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J Mol Evol. 2011 Apr;72(4):383-97. doi: 10.1007/s00239-011-9437-4. Epub 2011 Mar 11.

Deconstructing a complex molecular phenotype: population-level variation in individual venom proteins in Eastern Massasauga Rattlesnakes (Sistrurus c. catenatus).

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1
Department of Evolution, Ecology and Organismal Biology, Ohio State University, 300 Aronoff Laboratory, 318 West 12th Avenue, Columbus, OH 43210-1293, USA. gibbs.128@osu.edu

Abstract

Identifying the molecular basis for complex adaptations such as the toxic proteins used by venomous snakes to subdue and digest prey is an important step in understanding the evolutionary and functional basis for such traits. Recent proteomics-based analyses have made possible the identification of all constituent proteins in whole venom samples. Here we exploit this advance to study patterns of population-level variation in venom proteins from 254 adult eastern massasauga rattlesnakes (Sistrurus c. catenatus) collected from 10 populations. Analysis of presence-absence variation in specific proteins from 1D PAGE gels shows that: (1) The frequency spectra for individual protein bands is U-shaped with a large number of specific proteins either being consistently "common" or "rare" across populations possibly reflecting functional differences. (2) Multivariate axes which summarize whole venom variation consist of bands from all major types of proteins implying the integration of functionally distinct components within the overall venom phenotype. (3) There is significant differentiation in venom proteins across populations and the specific classes of proteins contributing to this differentiation have been identified. (4) Levels of population differentiation in venom proteins are not correlated with levels of neutral genetic differentiation, or genetically effective population sizes which argues that patterns of venom variation are not simply a consequence of population structure but leaves open the role of selection in generating population differences in venom. Our results identify particular classes of venom proteins and their associated genes as being fruitful targets for future studies of the molecular and functional basis for this complex adaptive phenotype.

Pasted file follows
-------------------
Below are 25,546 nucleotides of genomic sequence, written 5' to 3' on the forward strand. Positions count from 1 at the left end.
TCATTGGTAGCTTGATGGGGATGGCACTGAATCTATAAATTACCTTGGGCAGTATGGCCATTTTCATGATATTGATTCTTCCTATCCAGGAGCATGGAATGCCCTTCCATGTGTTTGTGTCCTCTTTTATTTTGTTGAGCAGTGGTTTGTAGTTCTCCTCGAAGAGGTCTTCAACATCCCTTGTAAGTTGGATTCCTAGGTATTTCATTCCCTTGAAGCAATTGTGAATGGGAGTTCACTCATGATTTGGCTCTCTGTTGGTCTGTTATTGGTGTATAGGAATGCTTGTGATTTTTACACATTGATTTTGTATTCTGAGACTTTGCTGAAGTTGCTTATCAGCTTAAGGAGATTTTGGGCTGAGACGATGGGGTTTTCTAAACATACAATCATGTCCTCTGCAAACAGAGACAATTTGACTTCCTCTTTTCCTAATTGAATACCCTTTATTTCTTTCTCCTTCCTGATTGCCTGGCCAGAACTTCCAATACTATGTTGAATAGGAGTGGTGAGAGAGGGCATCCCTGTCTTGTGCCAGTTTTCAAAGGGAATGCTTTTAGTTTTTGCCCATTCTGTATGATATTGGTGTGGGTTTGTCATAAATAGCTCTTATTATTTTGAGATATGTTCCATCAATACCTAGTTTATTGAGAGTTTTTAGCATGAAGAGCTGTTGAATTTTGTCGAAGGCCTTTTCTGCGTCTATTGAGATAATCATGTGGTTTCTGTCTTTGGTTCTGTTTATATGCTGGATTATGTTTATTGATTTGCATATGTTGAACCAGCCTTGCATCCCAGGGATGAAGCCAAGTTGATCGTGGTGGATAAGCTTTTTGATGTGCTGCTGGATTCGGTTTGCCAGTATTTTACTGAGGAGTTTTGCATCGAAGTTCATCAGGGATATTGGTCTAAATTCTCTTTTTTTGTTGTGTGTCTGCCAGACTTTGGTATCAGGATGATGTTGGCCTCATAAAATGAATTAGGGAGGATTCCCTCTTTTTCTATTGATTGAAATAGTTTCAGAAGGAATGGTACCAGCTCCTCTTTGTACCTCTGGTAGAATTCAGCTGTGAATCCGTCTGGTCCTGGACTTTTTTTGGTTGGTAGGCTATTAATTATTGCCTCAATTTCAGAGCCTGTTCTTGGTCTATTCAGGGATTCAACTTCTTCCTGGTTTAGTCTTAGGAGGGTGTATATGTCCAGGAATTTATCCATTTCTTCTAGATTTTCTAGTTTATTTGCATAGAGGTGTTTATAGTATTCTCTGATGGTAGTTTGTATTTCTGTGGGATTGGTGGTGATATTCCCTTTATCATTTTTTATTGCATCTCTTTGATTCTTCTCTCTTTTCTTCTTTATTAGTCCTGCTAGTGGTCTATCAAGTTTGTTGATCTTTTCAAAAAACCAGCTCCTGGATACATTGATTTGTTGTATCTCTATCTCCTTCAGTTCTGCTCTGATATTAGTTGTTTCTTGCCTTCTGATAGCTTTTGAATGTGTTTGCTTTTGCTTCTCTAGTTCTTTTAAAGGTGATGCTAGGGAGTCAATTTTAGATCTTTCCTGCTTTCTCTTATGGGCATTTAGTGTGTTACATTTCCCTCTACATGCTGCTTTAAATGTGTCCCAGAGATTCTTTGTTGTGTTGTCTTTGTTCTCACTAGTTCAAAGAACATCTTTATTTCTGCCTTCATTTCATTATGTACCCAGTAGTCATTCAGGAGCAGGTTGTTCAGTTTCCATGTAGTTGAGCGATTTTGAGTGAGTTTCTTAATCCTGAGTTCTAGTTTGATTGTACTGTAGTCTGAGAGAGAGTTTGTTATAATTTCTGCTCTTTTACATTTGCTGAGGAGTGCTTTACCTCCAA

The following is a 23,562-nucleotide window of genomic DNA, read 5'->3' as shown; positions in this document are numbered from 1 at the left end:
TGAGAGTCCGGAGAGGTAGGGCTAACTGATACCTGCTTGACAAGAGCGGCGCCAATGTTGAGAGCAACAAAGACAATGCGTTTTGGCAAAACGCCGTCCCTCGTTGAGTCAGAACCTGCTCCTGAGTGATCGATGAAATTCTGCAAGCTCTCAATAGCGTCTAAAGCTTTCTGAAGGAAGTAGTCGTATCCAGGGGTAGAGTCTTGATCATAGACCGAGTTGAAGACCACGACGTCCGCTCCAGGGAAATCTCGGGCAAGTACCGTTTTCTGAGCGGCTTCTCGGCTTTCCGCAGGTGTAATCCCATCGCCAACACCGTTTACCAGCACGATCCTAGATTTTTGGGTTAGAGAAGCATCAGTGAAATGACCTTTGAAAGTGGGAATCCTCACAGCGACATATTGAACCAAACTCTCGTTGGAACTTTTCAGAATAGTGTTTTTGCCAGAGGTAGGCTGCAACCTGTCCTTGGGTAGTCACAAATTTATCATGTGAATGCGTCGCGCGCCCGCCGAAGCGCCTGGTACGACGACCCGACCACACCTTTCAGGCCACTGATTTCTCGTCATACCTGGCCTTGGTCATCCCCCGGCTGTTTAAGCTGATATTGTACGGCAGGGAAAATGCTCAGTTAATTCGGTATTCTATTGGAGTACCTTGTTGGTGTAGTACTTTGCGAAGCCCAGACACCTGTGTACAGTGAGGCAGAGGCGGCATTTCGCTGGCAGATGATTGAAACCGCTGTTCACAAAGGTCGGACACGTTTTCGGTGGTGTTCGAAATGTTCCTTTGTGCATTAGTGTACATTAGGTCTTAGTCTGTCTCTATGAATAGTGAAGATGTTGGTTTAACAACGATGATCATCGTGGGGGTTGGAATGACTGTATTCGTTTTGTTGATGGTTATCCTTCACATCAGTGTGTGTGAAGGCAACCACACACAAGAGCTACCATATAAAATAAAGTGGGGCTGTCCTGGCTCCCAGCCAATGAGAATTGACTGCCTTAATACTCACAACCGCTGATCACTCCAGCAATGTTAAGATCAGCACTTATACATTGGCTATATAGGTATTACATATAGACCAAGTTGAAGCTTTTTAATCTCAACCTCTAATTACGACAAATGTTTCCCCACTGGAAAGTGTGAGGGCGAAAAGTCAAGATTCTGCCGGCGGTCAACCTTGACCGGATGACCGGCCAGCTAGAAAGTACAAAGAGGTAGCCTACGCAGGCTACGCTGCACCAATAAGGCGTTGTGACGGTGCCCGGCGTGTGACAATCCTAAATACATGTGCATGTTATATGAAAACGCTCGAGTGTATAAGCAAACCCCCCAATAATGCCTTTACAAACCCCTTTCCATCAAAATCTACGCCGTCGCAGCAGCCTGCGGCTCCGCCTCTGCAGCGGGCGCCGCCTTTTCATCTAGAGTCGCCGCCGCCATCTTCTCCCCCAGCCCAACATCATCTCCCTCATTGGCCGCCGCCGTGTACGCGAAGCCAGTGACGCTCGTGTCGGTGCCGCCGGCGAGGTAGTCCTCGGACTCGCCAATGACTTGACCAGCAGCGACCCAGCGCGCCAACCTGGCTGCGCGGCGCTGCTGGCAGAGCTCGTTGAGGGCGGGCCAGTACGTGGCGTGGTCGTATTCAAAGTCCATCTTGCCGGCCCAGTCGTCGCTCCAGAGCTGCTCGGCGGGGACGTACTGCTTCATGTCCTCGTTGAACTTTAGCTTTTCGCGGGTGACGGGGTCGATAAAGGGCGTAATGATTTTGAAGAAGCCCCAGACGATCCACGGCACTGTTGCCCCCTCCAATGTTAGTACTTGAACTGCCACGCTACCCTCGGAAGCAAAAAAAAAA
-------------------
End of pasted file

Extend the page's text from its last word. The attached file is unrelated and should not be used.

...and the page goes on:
PMID:
21394489
DOI:
10.1007/s00239-011-9437-4
[Indexed for MEDLINE]

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